Advancements in telehealth capabilities, licensure compacts could help Hawaii address healthcare workforce shortages


Hannah Saunders


Like other states across the nation, Hawaii is experiencing a healthcare workforce shortage, yet it has unique challenges due to its geography. Healthcare leaders met at the 2024 Hawaii State of Reform Health Policy Conference to discuss ways to enhance the workforce through training, telehealth, and licensure compacts. 

Moani Wright-Van Alst, senior manager of telehealth at the Hawaii Medical Service Association (HMSA), said HMSA was the first health plan in the nation to partner with a telehealth company to improve access to care in 2009. This partnership has allowed provider networks to virtually deliver care to members.

By 2016, the state pushed forward telehealth utilization efforts by enacting Act 226, which removed geographical restrictions for telehealth services, and required patient visits to be reimbursed at the same rate as an in-person visit. 

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While the rollout of Act 226 started slow, the COVID-19 pandemic accelerated the use of and need for telehealth services. The legislature passed Act 107 last year, which expanded telehealth access for behavioral healthcare. 

“[Telehealth] can open the door to larger network providers by supplementing our awesome doctors here in our state,” Wright-Van Alst said. “Telehealth has the ability to give flexibility. Telehealth is wonderful—we all want work-life balance.”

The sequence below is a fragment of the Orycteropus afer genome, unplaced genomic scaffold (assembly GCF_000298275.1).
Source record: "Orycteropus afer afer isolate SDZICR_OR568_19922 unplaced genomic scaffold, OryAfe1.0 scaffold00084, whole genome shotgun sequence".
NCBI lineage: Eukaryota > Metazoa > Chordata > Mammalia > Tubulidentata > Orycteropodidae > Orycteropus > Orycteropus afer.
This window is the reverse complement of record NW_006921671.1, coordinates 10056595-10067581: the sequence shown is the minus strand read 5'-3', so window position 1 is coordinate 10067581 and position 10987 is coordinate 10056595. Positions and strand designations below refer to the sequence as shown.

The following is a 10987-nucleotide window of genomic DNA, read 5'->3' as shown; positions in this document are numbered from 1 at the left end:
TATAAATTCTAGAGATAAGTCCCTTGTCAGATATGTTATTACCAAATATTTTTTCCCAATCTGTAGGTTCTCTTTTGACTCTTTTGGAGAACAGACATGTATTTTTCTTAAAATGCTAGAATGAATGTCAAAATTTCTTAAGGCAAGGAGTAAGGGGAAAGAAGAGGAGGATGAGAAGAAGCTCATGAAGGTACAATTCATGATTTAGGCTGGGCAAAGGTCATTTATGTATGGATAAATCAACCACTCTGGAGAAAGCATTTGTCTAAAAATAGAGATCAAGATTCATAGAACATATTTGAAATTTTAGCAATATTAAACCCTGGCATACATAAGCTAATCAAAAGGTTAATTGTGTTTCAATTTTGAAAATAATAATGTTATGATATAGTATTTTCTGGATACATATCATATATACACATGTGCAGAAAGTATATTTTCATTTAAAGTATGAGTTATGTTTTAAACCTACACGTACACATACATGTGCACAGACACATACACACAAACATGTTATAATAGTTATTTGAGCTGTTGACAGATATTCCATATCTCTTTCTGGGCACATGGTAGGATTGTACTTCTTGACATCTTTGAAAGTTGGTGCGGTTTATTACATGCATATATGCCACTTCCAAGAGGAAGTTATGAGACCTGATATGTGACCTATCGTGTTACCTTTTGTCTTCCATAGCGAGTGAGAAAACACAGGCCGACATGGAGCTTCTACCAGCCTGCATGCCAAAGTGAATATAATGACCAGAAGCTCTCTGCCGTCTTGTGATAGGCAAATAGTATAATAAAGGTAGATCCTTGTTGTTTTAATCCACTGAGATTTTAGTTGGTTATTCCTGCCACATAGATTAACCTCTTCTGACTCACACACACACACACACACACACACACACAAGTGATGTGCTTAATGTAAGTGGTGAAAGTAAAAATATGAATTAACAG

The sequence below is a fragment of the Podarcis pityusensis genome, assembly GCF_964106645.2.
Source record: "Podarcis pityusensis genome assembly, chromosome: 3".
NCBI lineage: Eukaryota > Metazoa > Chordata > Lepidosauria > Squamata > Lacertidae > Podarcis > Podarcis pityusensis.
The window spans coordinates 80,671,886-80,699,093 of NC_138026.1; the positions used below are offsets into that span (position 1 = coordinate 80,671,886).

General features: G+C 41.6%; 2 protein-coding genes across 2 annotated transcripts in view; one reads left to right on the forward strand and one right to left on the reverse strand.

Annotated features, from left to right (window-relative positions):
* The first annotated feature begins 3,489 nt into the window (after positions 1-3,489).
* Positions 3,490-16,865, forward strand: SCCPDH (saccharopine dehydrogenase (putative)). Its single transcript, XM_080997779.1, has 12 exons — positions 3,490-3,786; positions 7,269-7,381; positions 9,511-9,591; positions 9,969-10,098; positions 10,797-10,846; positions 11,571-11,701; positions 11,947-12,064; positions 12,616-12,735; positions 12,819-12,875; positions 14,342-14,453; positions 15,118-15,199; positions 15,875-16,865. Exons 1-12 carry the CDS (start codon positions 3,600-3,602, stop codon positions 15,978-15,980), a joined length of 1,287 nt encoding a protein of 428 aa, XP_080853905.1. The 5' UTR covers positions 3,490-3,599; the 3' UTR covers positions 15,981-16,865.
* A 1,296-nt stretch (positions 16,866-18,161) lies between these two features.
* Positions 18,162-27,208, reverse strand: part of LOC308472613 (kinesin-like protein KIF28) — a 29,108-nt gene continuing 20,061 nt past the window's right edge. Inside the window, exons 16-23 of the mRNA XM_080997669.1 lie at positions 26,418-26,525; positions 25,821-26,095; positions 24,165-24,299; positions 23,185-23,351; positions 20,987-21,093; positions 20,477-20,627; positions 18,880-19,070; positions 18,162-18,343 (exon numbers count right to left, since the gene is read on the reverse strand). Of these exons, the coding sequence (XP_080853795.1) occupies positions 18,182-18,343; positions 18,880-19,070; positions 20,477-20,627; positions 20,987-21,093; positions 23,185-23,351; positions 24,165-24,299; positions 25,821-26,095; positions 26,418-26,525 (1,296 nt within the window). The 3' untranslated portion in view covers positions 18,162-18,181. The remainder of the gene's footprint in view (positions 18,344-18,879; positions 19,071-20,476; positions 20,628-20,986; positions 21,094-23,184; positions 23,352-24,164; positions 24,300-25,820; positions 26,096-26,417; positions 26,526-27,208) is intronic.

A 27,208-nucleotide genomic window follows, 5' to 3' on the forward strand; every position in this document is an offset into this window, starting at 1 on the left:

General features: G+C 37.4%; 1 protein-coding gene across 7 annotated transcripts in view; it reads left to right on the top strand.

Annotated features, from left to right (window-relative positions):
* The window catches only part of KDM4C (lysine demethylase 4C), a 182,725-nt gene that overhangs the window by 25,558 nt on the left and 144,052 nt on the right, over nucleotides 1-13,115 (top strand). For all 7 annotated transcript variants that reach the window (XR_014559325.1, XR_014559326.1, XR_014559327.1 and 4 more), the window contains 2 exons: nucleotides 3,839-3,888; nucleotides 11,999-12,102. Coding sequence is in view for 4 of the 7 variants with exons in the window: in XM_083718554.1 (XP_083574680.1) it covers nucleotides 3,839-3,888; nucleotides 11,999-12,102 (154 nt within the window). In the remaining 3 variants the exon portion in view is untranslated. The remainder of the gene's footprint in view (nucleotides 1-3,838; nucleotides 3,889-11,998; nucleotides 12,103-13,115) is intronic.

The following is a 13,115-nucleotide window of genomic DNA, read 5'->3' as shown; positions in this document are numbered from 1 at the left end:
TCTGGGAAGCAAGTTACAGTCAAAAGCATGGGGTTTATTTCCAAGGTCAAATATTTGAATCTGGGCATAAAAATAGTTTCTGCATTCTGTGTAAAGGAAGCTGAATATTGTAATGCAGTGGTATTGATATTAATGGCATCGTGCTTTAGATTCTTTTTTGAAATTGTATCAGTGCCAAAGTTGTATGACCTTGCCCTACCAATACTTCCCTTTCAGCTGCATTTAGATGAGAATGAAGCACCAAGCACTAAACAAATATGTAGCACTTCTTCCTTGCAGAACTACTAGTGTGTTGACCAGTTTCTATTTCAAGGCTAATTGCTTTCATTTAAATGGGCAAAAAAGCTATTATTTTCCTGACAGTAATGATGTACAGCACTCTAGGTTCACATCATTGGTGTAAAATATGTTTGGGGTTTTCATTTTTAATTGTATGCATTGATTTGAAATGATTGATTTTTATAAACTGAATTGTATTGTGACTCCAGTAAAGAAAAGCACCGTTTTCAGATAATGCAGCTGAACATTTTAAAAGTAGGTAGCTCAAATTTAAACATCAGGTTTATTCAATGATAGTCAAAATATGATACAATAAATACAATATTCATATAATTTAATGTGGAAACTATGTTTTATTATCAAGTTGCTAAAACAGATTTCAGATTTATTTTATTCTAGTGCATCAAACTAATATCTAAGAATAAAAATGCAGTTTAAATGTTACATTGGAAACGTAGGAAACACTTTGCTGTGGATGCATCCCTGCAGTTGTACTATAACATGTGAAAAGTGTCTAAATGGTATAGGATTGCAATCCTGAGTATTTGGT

Matthew Koenig, medical director of telemedicine and neurocritical care of neurology at The Queen’s Health System, said he saw an increase in the use of telehealth services at the health center last year. Since then, 15 to 20 percent of scheduled care visits for established patients have occurred virtually. Koenig noted that the Interstate Medical Licensure Compact was created to bolster access to physicians through telehealth. 

“[The Compact] is also a recruitment tool for Hawaii,” Koenig said. “By joining the Interstate Medical Licensure Compact, it makes it easier for us to [attract] doctors from other states to move to Hawaii and provide in-person care.” 

The legislature approved the Interstate Medical Licensure Compact last year, which will go into effect in 2025. Koenig hopes the state’s entry into the Nurse Licensure Compact won’t be too far behind, and would allow nurses who live in a compact state to become licensed and practice in multiple states, including through telehealth.

Brianne Atwood Kuwabara, program coordinator at the Hawaii Center for Nursing, said one out of every five healthcare workers are nurses, and that Hawaii is at the forefront of nurse training initiatives nationwide. 

“[Nurse training initiatives have] definitely improved support and retention levels for the state of Hawaii overall.”

— Atwood Kuwabara

Although the state has seen improvements, recruitment and retention remain major issues within the state’s nursing sector, and losing employees is costly. In 2022, the nurse turnover rate was 33 percent, which was higher than it had been in preceding years, Atwood Kuwabara said.

“For nurse residency programs in the state, for those folks that are participating in them, we tend to do better than anywhere else in the U.S., and our retention rate over the seven-year average is 94 percent, so that’s staggeringly high,” Atwood Kuwabara said.

Despite improved health outcomes under nursing residency programs, barriers to program implementation remain, Atwood Kuwabara said, which generally relate to the cost of educators and curriculum in specialty care areas. Many of the programs are primarily focused on acute care settings, but 2024 marked the first year Hawaii implemented a nurse residency program in long-term care settings.

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